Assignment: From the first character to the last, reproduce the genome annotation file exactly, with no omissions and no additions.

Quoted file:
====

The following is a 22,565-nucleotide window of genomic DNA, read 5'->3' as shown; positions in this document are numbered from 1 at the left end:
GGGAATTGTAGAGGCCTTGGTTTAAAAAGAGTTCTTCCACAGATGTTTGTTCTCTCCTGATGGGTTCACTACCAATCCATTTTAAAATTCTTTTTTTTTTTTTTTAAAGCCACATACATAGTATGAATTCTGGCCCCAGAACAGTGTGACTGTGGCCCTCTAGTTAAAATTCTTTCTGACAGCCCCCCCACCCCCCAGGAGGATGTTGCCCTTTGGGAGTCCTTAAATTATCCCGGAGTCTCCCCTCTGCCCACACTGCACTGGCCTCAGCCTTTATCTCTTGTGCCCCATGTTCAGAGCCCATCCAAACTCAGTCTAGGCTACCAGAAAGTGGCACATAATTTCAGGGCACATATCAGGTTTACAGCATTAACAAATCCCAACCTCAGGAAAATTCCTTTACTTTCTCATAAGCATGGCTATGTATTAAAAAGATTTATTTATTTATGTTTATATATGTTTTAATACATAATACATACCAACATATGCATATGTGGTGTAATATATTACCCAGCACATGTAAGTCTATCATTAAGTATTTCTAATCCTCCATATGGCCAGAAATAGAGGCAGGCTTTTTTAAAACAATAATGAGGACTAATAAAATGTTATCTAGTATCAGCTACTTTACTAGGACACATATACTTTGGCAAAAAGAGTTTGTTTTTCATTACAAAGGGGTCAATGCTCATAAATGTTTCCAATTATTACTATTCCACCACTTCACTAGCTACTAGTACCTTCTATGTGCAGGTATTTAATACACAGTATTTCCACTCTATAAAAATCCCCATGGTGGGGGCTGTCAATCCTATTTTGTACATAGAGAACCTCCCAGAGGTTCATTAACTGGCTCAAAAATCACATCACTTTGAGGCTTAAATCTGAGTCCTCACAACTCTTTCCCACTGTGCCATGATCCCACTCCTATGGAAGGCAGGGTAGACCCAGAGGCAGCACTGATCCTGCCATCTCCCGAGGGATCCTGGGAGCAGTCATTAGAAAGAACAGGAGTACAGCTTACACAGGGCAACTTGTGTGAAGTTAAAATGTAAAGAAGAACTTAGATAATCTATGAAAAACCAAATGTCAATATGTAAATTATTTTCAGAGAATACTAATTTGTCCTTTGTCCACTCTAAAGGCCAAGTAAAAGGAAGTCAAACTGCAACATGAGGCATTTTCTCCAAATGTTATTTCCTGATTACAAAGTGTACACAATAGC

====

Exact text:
The following is a 22,565-nucleotide window of genomic DNA, read 5'->3' as shown; positions in this document are numbered from 1 at the left end:
GGGAATTGTAGAGGCCTTGGTTTAAAAAGAGTTCTTCCACAGATGTTTGTTCTCTCCTGATGGGTTCACTACCAATCCATTTTAAAATTCTTTTTTTTTTTTTTTAAAGCCACATACATAGTATGAATTCTGGCCCCAGAACAGTGTGACTGTGGCCCTCTAGTTAAAATTCTTTCTGACAGCCCCCCCACCCCCCAGGAGGATGTTGCCCTTTGGGAGTCCTTAAATTATCCCGGAGTCTCCCCTCTGCCCACACTGCACTGGCCTCAGCCTTTATCTCTTGTGCCCCATGTTCAGAGCCCATCCAAACTCAGTCTAGGCTACCAGAAAGTGGCACATAATTTCAGGGCACATATCAGGTTTACAGCATTAACAAATCCCAACCTCAGGAAAATTCCTTTACTTTCTCATAAGCATGGCTATGTATTAAAAAGATTTATTTATTTATGTTTATATATGTTTTAATACATAATACATACCAACATATGCATATGTGGTGTAATATATTACCCAGCACATGTAAGTCTATCATTAAGTATTTCTAATCCTCCATATGGCCAGAAATAGAGGCAGGCTTTTTTAAAACAATAATGAGGACTAATAAAATGTTATCTAGTATCAGCTACTTTACTAGGACACATATACTTTGGCAAAAAGAGTTTGTTTTTCATTACAAAGGGGTCAATGCTCATAAATGTTTCCAATTATTACTATTCCACCACTTCACTAGCTACTAGTACCTTCTATGTGCAGGTATTTAATACACAGTATTTCCACTCTATAAAAATCCCCATGGTGGGGGCTGTCAATCCTATTTTGTACATAGAGAACCTCCCAGAGGTTCATTAACTGGCTCAAAAATCACATCACTTTGAGGCTTAAATCTGAGTCCTCACAACTCTTTCCCACTGTGCCATGATCCCACTCCTATGGAAGGCAGGGTAGACCCAGAGGCAGCACTGATCCTGCCATCTCCCGAGGGATCCTGGGAGCAGTCATTAGAAAGAACAGGAGTACAGCTTACACAGGGCAACTTGTGTGAAGTTAAAATGTAAAGAAGAACTTAGATAATCTATGAAAAACCAAATGTCAATATGTAAATTATTTTCAGAGAATACTAATTTGTCCTTTGTCCACTCTAAAGGCCAAGTAAAAGGAAGTCAAACTGCAACATGAGGCATTTTCTCCAAATGTTATTTCCTGATTACAAAGTGTACACAATAGC